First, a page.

This image shows the galaxy cluster CIZAJ2242.8+5301, which is merging with another cluster. Red displays radio emissions from the resulting shock waves, as observed with the Giant Metrewave Radio Telescope in India. Blue shows the X-ray emission from hot gas, as observed by the ROSAT satellite.
Credit: R.J. van Weeren, Leiden Observatory
Huge collisions between galaxy clusters may spawn some of the fastest-moving, most energetic particles in the universe, a new study finds.
These high-energy subatomic particles, known as cosmic rays, scream through space at near the speed of light ? about 186,000 miles (300,000 km) per second. They're mostly protons, and some pack enough punch to knock out electrical systems when they slam into Earth.
The new research shows that the most powerful cosmic rays may be super-accelerated to incredible velocities while riding the massive, long-lasting shockwaves caused by colliding galaxy clusters. [Gallery: When Galaxies Collide]
"In our own Milky Way, we know of no sources that could generate such energetic particles," said lead author Reinout van Weeren of Leiden University in the Netherlands. "Now we have documented one possible source."
Scanning the radio sky
Using observations from three different radio telescopes, van Weeren and his colleagues discovered a huge arc of radio-wavelength emissions in a sliver of sky. The arc is slender, but enormously long ? it spans about 6.5 million light-years, making it more than 60 times greater than the width of our Milky Way galaxy.
The arc is located on the northern outskirts of a galaxy cluster known as CIZA J2242.8+5301, about 2.5 billion light-years from Earth. The astronomers also found a smaller sister arc on the cluster's southern side.
Previous research by other astronomers has shown that CIZA J2242.8+5301 is stretched out, indicating it is merging with another cluster. Such galaxy mergers are dramatic events, with great swarms of galaxies crashing together to form a single superstructure. They have other dramatic consequences, too.
"Galaxy clusters are the biggest objects in the universe," van Weeren told SPACE.com. "If you collide two of them, you get an enormous shock wave."
The galaxy clusters are embedded in a medium of dense gas, van Weeren said. As the shock wave expands, it propagates through this medium much like a sonic boom propagates through air when an airplane breaks the sound barrier, he added.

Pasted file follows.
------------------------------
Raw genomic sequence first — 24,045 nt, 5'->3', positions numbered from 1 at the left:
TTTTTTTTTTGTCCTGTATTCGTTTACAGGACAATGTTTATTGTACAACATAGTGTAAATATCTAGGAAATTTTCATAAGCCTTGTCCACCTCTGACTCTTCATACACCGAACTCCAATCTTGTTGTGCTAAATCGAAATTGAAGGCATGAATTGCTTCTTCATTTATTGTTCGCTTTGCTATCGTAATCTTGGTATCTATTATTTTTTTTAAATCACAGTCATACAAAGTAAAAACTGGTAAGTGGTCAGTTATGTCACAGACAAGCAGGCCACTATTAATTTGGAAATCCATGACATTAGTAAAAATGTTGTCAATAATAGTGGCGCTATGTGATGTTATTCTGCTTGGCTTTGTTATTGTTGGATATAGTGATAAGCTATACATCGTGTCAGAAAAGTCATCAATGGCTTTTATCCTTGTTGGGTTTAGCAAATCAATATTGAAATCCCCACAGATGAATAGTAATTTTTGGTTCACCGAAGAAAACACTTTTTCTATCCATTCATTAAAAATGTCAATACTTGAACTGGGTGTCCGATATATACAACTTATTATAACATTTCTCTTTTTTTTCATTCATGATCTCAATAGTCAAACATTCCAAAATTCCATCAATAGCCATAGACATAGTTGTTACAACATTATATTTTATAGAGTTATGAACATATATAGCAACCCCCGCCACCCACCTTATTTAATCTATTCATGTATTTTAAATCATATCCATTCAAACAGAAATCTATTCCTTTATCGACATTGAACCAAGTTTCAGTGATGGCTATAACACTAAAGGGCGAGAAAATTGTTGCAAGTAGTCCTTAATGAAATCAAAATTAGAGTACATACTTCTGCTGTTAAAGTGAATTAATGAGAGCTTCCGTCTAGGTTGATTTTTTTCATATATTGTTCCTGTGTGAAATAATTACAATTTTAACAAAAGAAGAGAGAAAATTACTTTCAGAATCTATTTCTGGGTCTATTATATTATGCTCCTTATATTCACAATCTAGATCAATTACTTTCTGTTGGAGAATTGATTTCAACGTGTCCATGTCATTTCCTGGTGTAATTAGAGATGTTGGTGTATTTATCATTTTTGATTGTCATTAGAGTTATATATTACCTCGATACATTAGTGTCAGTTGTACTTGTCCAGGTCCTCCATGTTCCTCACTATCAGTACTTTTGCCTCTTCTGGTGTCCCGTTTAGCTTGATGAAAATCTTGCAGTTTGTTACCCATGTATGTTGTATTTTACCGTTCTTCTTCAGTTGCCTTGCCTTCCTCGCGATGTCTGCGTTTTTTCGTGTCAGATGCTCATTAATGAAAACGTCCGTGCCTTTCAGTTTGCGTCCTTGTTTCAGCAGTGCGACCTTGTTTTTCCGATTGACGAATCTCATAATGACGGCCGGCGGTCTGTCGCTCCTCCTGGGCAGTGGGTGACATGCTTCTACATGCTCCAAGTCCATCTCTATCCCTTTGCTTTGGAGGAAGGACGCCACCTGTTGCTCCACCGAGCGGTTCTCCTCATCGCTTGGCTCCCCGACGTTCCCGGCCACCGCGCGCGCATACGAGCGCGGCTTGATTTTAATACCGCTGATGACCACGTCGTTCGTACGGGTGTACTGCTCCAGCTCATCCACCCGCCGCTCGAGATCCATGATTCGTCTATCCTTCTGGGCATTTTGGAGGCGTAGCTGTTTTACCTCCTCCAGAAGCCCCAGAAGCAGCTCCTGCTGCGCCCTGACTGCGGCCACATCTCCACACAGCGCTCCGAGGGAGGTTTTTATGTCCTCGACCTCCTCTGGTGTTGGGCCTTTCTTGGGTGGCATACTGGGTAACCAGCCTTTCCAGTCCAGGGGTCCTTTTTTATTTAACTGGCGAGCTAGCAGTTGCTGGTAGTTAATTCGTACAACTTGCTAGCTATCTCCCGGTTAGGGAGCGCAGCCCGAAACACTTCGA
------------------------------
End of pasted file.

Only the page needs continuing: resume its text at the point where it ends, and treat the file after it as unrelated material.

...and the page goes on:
Scientists have previously suspected that cluster-collision shock waves could accelerate particles to enormous energies. Protons and electrons ? contained by magnetic fields on either side of the shock wave ? should bounce back and forth across the shock, moving faster and faster over time before finally escaping.
And, as the theory goes, there should be a telltale signature of such an event: The fast-moving electrons should emit radiation as they twist, turn and accelerate in the wave.
The new findings confirm this theoretical work, researchers said.
The radio arcs are direct tracers of the shock wave, and these so-called "radio relics" provide evidence that the wave has accelerated particles to near the speed of light.
"Just from the shape, you can almost immediately tell it results from a shock wave," van Weeren said.
The team also performed computer simulations on CIZA J2242.8+5301, modeling its merger and shock wave. The team's observations matched up precisely with the model's predictions, the researchers said.
The research is detailed in the Sept. 23 online edition of the journal Science.
Accelerating for a billion years
Scientists think many cosmic rays come from supernova explosions in our own galaxy. But some particles are just too energetic for this explanation, van Weeren said.
In 1991, for example, a detector in Utah snagged a cosmic ray with a kinetic energy of about 50 joules ? about the same as a baseball traveling at 60 mph (97 kph).
The new study suggests that some of these ultra-energetic particles may come from cluster mergers far, far away from Earth.
Shock waves like CIZA J2242.8+5301's can last for more than 1 billion years, the researchers said. That's plenty of time for particles to get revved up to near light speed.
The finding also shows that astronomers can probably pinpoint more shock waves by scanning the heavens for radio relics, the researchers said.
If astronomers can find more shock fronts, they may be able to get a better handle on cluster collisions, dramatic events that alter the structure of huge stretches of the universe, they added.
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